So, if you haven’t already noticed, I love to talk (or type, whatever), and I love to share my opinions on all things writing and reading (I always give very valuable information, mind, so don’t take me for granted), and I figured it was time to start reviewing some books. Well, I’ve kind of already been doing this with The Bookends Of My Life, but I would love to take this opportunity to review the books of fellow bloggers and writers (perhaps in the hope they’ll do the same…just kidding ).
Anyways, this first post is about a book I promised to read nearly two months ago and I feel really sorry that I have taken so long to finish it. I’d actually been away from it for so long that I just re-read the entire thing last week.
Keep in mind, too, that this will be a spoiler FREE review, as I want to recommend these books to you and who wants to read a book after getting a bunch of spoilers, right? So, bear in mind that this will be more like a rating and something you’d find on Amazon.com, rather than a full-fledged, spoiler infused review.
Anyways, here we go.
Bookends Of My Life – 6: The Book Review Edition
Book: The Dark Yergall
Author: Jason Sullivan
Digital Price: FREE (so this means there is no excuse for you to at least download it)
This book is also available in iBooks if you do not have a NOOK.
Author Website: http://www.differentoutcomes.net/
Author Twitter: Follow @jas_chronicles
My rating: 9/10
It’s hard to pin a specific genre to this book, but I would say it’s a Science-Fiction, Futuristic Comedy of sorts in a world that must have taken a lot of imagination, ingenuity and humorous thinking to create. Don’t worry too much if you’re not a Science-Fiction reader, because this is your typical Star Wars or Star Trek.
The Dark Yergall does have many Sci-Fi elements, as it deals with aliens and evil empires, but I would say that the comedy is at a forefront (although sometimes it is very subtle). There is a lot of ‘tech’ talk in this book, but it is not your typical ‘Flux Capacitor and Ion Drives’. The tech talk in this book actually adds to the humour and helps create an atmosphere for the reader that will make you chuckle throughout most of the book.
You have to understand that this is not laugh out loud funny that will send you into hysterics – although there was one or two scenes that pushed me over the edge – but rather more subtle humour that is intricately weaved throughout every aspect of the book. From the Imkass Empire, the evil Yerggs, the InfoMod, InforOrg, InfoAlert, DefectoMod, etc. comedy is present throughout.
I can’t really offer any criticisms for three reasons:
1-This book was actually out of my reading (and writing) comfort zone. Until now, that is, and I have plans to read the sequel soon.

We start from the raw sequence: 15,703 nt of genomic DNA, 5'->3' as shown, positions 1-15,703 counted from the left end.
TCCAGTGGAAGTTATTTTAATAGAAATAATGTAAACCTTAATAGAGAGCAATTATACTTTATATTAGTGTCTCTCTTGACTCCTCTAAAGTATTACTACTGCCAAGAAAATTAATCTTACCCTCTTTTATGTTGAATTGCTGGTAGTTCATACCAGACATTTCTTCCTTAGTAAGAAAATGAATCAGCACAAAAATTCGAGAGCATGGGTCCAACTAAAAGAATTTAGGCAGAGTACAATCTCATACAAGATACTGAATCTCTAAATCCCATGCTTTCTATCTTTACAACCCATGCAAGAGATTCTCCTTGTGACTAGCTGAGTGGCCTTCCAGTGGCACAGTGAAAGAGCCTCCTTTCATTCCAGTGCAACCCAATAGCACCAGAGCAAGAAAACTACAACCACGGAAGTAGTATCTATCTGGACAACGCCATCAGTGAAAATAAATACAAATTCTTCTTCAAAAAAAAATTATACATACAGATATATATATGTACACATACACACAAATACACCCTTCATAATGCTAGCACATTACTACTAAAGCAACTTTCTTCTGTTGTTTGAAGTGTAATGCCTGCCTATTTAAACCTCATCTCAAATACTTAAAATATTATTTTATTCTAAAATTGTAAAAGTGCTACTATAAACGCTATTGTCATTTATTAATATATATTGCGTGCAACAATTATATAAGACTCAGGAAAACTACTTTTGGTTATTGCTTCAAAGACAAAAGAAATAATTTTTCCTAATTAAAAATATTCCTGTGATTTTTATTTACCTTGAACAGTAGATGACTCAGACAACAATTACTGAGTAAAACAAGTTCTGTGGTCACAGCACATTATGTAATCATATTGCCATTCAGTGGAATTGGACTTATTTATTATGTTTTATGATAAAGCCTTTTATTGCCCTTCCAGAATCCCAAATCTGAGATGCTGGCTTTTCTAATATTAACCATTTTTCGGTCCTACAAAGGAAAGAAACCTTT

2-I, myself, am so alien to the genre (good pun or bad pun? ) that I don’t know how to make any recommendations.
3-I think it’s pretty difficult to criticize a book that had me chuckling the whole way through.
This being said, I don’t think that I’d really have any recommendations for this book because there’s nothing for me to offer. Jason Sullivan had a vision in his head when he wrote this book, and it is consistent throughout. The main character, a journalist named Nosir, felt to me very real – as did many other characters, but Nosir was the best characterization in this book. At first I thought he was going to be some comic buffoon, but I quickly realized that he was something different entirely. Nosir was not so much an idiot, but rather he was placed in many humorous and often ironic situations, which read well with his character.
I have one last thing to mention before I leave you all. If you like sarcasm…this is definitely a book for you. The sarcastic elements were what made me laugh the most. Some of them are very well crafted, like when we are first learning about the Imkass Empire. Many sections could read like a regular, humorless description but after a second read-through of particular sections, I really noticed the sarcasm. Being a sarcastic person, I can definitely relate.
So, if you like humour, irony and sarcasm in a Sci-Fi environment, I suggest The Dark Yergall by Jason Sullivan. If you don’t like these things, maybe you should get a life. Just teasing.
Well, thanks for reading and thanks to Jason for writing a book that made me laugh more than almost any book I’ve read.
- Friday Links: Book Vending Machines, Hipster Lit, Bookends, and More! (booksoutsidethebox.com)
- Cloud Atlas by David Mitchell – review (guardian.co.uk)
- The Bookends Of My Life – Part 1 (allmeanssomething.wordpress.com)
- Introducing: Chronicles of The Fallen – By Yas Hamood (artbyzowielouan.wordpress.com)